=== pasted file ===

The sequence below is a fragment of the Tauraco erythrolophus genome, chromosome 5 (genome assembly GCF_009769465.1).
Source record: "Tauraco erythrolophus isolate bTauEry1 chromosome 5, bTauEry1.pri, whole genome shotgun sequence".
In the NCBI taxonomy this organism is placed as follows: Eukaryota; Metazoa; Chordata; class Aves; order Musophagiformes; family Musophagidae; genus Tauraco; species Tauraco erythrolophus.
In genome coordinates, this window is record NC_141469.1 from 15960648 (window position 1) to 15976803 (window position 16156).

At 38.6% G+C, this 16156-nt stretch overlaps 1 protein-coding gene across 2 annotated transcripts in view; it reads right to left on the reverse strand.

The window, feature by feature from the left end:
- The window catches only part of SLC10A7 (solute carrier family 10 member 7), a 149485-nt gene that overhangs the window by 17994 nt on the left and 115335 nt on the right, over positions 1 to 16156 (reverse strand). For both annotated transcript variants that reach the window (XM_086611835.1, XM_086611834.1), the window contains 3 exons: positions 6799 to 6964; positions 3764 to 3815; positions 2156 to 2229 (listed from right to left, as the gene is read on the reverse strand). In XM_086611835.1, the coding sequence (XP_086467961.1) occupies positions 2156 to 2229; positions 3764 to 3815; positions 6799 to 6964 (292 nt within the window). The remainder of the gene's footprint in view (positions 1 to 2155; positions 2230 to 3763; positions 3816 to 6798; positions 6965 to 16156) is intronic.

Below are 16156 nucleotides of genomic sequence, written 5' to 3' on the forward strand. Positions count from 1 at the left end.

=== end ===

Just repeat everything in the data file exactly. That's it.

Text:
The sequence below is a fragment of the Tauraco erythrolophus genome, chromosome 5 (genome assembly GCF_009769465.1).
Source record: "Tauraco erythrolophus isolate bTauEry1 chromosome 5, bTauEry1.pri, whole genome shotgun sequence".
In the NCBI taxonomy this organism is placed as follows: Eukaryota; Metazoa; Chordata; class Aves; order Musophagiformes; family Musophagidae; genus Tauraco; species Tauraco erythrolophus.
In genome coordinates, this window is record NC_141469.1 from 15960648 (window position 1) to 15976803 (window position 16156).

At 38.6% G+C, this 16156-nt stretch overlaps 1 protein-coding gene across 2 annotated transcripts in view; it reads right to left on the reverse strand.

The window, feature by feature from the left end:
- The window catches only part of SLC10A7 (solute carrier family 10 member 7), a 149485-nt gene that overhangs the window by 17994 nt on the left and 115335 nt on the right, over positions 1 to 16156 (reverse strand). For both annotated transcript variants that reach the window (XM_086611835.1, XM_086611834.1), the window contains 3 exons: positions 6799 to 6964; positions 3764 to 3815; positions 2156 to 2229 (listed from right to left, as the gene is read on the reverse strand). In XM_086611835.1, the coding sequence (XP_086467961.1) occupies positions 2156 to 2229; positions 3764 to 3815; positions 6799 to 6964 (292 nt within the window). The remainder of the gene's footprint in view (positions 1 to 2155; positions 2230 to 3763; positions 3816 to 6798; positions 6965 to 16156) is intronic.

Below are 16156 nucleotides of genomic sequence, written 5' to 3' on the forward strand. Positions count from 1 at the left end.